On Friday, the Patent Trial and Appeal Board struck down a motion by the tribe to dismiss the review. The tribe argued that sovereign immunity exempted it from the patent challenge at the Patent and Trademark Office, but the board didnt buy the argument.
The U.S. Patent Trial and Appeal Board will hear Mylan NVs challenge of patents on dry-eye treatment Restasis as the company works to bring a generic version of the product to market.
PTAB said the tribe failed to establish that immunity stretches to inter partes reviews. Plus, it concluded that because Allergan still has a commercial interest in Restasis, the review can proceed, according to a release from Mylan, which filed the challenge. The generic drugmaker said an oral hearing is set to take place on April 3.
Mylan noted that, in a move admittedly designed to protect the Restasis patents from cancellation by the PTAB, Allergan announced in September that it had assigned the rights of six patents to the Tribe. The Tribe immediately moved to dismiss the proceedings, arguing that its tribal sovereign immunity prevented the PTAB from reviewing the patents. On Feb. 23, the PTAB denied the Tribes motion on multiple grounds.
Sovereign nonsense: Patent board joins the lineup of critics dissing Allergans illusory IP deal with the Mohawks
Allergan entered its tribal licensing agreement back in September and quickly generated backlash, though some market watchers thought the deal was an innovative way to shield brands from early competition—and, if successful, likely to spread. The company was open about its intentions; the deal was explicitly designed to protect against IPR patent challenges, a “flawed” review system that amounts to “double jeopardy.”
Currently, generic companies can challenge patents in federal courts and at the PTAB. Allergans CEO Brent Saunders has been among the top critics of the system, and the company, along with others, has pushed for reform.
The PTAB decision comes after Allergan already suffered a federal court defeat for its key eye med. In an October decision, U.S. District Judge William Bryson said he had “serious concerns about the legitimacy of the tactic that Allergan and the tribe have employed.”
On Friday, Feb. 23, the U.S. Patent Trial and Appeal Board denied a motion from the St. Regis Mohawk Tribe to dump a challenge to patents it acquired from Allergan last year and then leased back to the drugmaker. The tribe bought the patents for Restasis in a move by Allergan to sidestep a challenge by Mylan NV (MYL) and others, which plan to bring a generic version of the dry-eye drug to market.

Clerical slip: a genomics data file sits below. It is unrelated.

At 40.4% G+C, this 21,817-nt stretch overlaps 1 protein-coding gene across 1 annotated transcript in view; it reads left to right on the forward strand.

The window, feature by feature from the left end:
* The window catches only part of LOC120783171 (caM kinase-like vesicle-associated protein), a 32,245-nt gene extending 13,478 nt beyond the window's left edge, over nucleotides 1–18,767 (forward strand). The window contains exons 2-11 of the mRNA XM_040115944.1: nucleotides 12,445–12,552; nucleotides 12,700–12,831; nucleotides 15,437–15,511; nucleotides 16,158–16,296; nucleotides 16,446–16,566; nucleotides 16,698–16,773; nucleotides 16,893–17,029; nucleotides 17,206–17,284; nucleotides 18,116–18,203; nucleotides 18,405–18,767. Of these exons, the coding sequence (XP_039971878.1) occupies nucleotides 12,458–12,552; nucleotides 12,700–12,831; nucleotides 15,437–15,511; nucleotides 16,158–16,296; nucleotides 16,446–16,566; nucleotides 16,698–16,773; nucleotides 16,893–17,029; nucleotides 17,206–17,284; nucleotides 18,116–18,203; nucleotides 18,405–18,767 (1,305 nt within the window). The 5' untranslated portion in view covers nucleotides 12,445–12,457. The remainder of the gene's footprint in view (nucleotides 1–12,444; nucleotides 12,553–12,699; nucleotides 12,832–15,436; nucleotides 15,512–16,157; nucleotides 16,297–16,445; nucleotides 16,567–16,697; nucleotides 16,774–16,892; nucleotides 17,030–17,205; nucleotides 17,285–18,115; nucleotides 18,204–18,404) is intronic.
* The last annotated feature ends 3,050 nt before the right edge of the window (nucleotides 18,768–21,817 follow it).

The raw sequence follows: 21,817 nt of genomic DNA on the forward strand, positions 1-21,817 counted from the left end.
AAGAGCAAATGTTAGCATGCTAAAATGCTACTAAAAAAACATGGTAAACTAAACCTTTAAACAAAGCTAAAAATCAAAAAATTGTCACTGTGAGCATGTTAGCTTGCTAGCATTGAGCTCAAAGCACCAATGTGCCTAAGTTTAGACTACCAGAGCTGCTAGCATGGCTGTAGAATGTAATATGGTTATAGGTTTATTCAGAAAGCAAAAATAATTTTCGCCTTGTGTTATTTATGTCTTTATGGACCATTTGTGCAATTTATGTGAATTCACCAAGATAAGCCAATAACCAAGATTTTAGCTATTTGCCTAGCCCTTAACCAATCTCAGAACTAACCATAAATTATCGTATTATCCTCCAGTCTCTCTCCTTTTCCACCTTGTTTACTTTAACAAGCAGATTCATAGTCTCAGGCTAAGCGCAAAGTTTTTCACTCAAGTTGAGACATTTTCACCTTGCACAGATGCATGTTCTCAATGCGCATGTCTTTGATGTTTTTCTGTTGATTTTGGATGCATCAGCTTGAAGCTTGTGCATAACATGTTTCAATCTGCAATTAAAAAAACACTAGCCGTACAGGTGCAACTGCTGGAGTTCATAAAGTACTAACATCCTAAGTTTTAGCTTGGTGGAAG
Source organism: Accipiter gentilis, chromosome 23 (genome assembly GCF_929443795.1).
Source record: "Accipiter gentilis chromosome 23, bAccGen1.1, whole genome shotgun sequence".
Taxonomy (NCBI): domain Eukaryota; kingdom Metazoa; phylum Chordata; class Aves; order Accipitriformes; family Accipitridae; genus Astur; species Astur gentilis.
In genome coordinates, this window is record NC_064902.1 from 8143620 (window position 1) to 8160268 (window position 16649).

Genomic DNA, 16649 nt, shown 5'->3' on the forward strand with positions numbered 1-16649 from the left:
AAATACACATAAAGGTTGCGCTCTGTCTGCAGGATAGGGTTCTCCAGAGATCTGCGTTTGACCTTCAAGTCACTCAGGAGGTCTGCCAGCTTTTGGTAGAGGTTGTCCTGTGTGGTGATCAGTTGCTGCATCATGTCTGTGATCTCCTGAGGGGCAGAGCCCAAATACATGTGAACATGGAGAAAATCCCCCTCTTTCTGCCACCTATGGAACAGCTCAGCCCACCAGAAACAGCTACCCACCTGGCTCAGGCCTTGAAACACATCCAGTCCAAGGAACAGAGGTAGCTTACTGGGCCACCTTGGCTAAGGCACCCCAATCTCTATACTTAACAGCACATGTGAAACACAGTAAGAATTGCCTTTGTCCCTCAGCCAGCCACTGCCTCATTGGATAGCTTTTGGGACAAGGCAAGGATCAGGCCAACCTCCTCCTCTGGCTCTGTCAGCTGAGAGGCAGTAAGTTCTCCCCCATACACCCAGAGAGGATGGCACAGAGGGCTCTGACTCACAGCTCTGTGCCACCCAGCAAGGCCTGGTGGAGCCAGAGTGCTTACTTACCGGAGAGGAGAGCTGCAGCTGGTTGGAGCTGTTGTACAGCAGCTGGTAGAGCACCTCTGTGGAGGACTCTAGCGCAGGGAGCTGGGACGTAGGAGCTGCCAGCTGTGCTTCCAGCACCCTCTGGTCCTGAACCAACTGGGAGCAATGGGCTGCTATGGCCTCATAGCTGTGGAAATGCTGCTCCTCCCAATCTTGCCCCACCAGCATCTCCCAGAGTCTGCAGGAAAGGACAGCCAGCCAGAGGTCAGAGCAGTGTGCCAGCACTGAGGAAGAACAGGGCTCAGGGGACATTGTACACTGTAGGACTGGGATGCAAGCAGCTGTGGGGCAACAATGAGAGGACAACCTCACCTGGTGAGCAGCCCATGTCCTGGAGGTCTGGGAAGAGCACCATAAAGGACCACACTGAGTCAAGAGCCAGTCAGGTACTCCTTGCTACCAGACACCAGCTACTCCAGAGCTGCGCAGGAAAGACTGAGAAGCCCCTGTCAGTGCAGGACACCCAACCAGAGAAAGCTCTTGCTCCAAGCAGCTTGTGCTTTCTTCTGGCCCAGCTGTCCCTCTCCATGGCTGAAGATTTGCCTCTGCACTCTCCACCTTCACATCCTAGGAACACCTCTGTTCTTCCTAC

“What Allergan seeks is the right to continue to enjoy the considerable benefits of the U.S. patent system without accepting the limits that Congress has placed on those benefits through the administrative mechanism for canceling invalid patents,” Judge William Bryson wrote at the time, striking down Restasis patents. Allergan has appealed that decision.
Due to the ongoing litigation, industry watchers arent sure when Restasis generics will hit. On the companys fourth-quarter conference call, former CFO Maria Teresa Hilado said the company is assuming generic entry between April and July. Bernstein analyst Ronny Gal and his team recently said they expect generic competition in 2018 and predicted the med will lose half its revenue this year.
The transfer of patents also wasnt popular with five Democratic senators, who demanded details about the deal with the tribe last November. Maggie Hassan of New Hampshire, Patty Murray of Washington, Amy Klobuchar of Minnesota, Sherrod Brown of Ohio and Al Franken of Minnesota sent a letter to Allergan asking for documents tied to the agreement.
Mylan: PTAB Denies Tribes Motion To Terminate Patent Challenge On Restasis
Allergans $AGN attempt to make an end run around an inter partes review of its patents for its blockbuster Restasis franchise has been dissed by a federal judge, ridiculed by a US Senator and now tossed out by the Patent Trial and Appeal Board.
Handing over the patents to a Mohawk tribe, which then declared that IPR could not apply to a group with sovereign immunity, swiftly boiled up into a controversy in which Allergan’s Brent Saunders stoutly defended the legitimacy of the deal. And Allergan handed over close to $14 million in cash to get it rolling, with quarterly payments totaling $15 million a year to keep it going.
At stake in this patent battle is a $1.5 billion cash cow that Allergan needs badly. The company announced just a few weeks ago that it is axing 1,000 staffers to make way for the expected patent loss, which is likely arriving whatever happens to the IPR debate.
In handing over the patents and then immediately leasing them back, says PTAB, Allergan remained the true owner of the patents. And PTAB agreed with Mylan that the tribe obtained only “contingent, illusory rights to enforce the patents. Finally, ruled PTAB, Congress has already severely restricted the sovereign rights of Indian tribes, which are enough to prevent a deal like this from sticking.
Upon consideration of the record, and for the reasons discussed below, we determine the Tribe has not established that the doctrine of tribal sovereign immunity should be applied to these proceedings. Furthermore, we determine that these proceedings can continue even without the Tribes participation in view of Allergans retained ownership interests in the challenged patents. The Tribes Motion is therefore denied.
That doesnt, however, mean its over. The widely ridiculed maneuver is likely to wind up in federal court as the tribe tries to make its argument stick, defending a point that it hopes will win more such lucrative deals like this.
So far, though, its not looking good for Allergans patent treaty with the Mohawks.
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